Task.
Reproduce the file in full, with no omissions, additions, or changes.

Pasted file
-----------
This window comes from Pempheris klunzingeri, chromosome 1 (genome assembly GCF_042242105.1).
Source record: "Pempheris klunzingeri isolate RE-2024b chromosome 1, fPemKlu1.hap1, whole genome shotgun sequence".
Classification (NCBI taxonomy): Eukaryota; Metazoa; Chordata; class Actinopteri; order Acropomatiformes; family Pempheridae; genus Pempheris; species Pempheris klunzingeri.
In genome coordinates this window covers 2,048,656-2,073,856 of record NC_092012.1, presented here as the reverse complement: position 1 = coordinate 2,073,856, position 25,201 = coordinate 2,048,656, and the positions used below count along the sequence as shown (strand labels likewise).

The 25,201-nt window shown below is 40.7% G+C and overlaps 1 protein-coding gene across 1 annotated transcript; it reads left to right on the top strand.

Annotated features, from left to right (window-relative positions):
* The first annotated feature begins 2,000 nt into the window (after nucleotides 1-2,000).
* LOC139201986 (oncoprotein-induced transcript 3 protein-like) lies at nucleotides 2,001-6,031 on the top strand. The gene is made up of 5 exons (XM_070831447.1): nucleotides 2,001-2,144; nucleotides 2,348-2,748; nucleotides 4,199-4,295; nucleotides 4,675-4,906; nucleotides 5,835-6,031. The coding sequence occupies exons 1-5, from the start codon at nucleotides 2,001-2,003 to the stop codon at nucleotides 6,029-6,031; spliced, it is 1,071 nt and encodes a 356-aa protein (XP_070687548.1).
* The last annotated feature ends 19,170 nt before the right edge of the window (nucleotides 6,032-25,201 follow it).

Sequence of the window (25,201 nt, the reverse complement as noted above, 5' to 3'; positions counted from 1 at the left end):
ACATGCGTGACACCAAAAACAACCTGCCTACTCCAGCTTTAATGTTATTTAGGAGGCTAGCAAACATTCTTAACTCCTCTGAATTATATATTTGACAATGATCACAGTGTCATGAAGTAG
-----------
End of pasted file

This window comes from Pempheris klunzingeri, chromosome 1 (genome assembly GCF_042242105.1).
Source record: "Pempheris klunzingeri isolate RE-2024b chromosome 1, fPemKlu1.hap1, whole genome shotgun sequence".
Classification (NCBI taxonomy): Eukaryota; Metazoa; Chordata; class Actinopteri; order Acropomatiformes; family Pempheridae; genus Pempheris; species Pempheris klunzingeri.
In genome coordinates this window covers 2,048,656-2,073,856 of record NC_092012.1, presented here as the reverse complement: position 1 = coordinate 2,073,856, position 25,201 = coordinate 2,048,656, and the positions used below count along the sequence as shown (strand labels likewise).

The 25,201-nt window shown below is 40.7% G+C and overlaps 1 protein-coding gene across 1 annotated transcript; it reads left to right on the top strand.

Annotated features, from left to right (window-relative positions):
* The first annotated feature begins 2,000 nt into the window (after nucleotides 1-2,000).
* LOC139201986 (oncoprotein-induced transcript 3 protein-like) lies at nucleotides 2,001-6,031 on the top strand. The gene is made up of 5 exons (XM_070831447.1): nucleotides 2,001-2,144; nucleotides 2,348-2,748; nucleotides 4,199-4,295; nucleotides 4,675-4,906; nucleotides 5,835-6,031. The coding sequence occupies exons 1-5, from the start codon at nucleotides 2,001-2,003 to the stop codon at nucleotides 6,029-6,031; spliced, it is 1,071 nt and encodes a 356-aa protein (XP_070687548.1).
* The last annotated feature ends 19,170 nt before the right edge of the window (nucleotides 6,032-25,201 follow it).

Sequence of the window (25,201 nt, the reverse complement as noted above, 5' to 3'; positions counted from 1 at the left end):
ACATGCGTGACACCAAAAACAACCTGCCTACTCCAGCTTTAATGTTATTTAGGAGGCTAGCAAACATTCTTAACTCCTCTGAATTATATATTTGACAATGATCACAGTGTCATGAAGTAG